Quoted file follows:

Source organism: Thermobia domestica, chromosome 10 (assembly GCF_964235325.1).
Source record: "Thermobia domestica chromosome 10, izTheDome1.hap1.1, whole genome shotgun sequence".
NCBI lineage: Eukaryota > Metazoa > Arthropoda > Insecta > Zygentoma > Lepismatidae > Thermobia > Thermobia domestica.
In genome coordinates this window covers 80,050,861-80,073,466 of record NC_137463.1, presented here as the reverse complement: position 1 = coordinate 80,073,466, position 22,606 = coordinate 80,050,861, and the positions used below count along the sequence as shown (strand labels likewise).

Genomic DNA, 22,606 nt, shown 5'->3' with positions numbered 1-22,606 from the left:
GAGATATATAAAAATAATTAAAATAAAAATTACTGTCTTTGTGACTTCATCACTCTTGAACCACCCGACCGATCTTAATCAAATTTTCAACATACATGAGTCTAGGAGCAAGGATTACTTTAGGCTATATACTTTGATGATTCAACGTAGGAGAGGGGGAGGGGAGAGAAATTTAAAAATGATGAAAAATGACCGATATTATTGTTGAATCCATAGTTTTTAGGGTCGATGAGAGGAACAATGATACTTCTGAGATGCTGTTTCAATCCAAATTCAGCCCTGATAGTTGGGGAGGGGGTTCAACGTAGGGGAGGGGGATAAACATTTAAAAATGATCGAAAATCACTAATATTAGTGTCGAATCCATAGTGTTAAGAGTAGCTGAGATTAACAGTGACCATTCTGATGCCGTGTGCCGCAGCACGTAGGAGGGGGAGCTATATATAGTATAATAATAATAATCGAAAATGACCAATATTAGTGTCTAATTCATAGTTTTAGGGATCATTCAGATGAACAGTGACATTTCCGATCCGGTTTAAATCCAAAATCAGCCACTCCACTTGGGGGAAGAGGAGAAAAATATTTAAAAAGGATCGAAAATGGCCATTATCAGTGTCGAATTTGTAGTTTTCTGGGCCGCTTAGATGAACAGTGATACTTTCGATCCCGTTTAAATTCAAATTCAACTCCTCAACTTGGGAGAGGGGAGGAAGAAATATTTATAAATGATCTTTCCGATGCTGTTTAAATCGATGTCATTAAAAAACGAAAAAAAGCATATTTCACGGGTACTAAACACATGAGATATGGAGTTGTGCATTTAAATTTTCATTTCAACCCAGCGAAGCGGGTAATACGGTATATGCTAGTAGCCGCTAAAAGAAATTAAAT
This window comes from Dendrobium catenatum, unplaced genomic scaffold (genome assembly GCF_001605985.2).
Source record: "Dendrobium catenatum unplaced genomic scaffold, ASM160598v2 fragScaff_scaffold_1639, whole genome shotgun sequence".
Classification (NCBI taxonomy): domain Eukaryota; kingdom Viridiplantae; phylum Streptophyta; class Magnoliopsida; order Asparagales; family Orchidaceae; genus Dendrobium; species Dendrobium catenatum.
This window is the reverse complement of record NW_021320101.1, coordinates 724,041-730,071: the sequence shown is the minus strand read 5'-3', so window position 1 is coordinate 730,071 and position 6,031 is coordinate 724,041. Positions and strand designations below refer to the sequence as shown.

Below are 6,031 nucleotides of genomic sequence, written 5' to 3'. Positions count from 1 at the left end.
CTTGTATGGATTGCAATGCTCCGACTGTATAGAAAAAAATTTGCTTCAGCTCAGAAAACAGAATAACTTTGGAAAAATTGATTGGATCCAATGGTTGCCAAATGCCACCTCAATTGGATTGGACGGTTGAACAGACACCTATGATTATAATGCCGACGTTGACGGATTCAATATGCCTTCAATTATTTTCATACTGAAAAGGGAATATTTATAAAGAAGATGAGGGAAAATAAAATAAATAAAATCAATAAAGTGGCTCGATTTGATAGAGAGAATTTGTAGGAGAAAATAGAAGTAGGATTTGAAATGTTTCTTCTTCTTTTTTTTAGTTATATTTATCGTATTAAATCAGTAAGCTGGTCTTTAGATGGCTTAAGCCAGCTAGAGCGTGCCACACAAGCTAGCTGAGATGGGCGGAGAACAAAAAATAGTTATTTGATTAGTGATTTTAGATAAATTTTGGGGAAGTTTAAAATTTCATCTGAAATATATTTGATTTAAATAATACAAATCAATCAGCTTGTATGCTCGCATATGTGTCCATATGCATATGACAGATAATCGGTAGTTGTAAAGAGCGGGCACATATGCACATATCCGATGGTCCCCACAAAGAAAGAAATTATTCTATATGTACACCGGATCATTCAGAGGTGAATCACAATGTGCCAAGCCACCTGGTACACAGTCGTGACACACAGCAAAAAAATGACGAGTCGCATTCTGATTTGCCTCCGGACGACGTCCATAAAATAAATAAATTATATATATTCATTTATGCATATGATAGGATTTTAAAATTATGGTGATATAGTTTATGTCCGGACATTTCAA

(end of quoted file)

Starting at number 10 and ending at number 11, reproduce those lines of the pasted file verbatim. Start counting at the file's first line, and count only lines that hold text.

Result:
This window is the reverse complement of record NW_021320101.1, coordinates 724,041-730,071: the sequence shown is the minus strand read 5'-3', so window position 1 is coordinate 730,071 and position 6,031 is coordinate 724,041. Positions and strand designations below refer to the sequence as shown.

Below are 6,031 nucleotides of genomic sequence, written 5' to 3'. Positions count from 1 at the left end.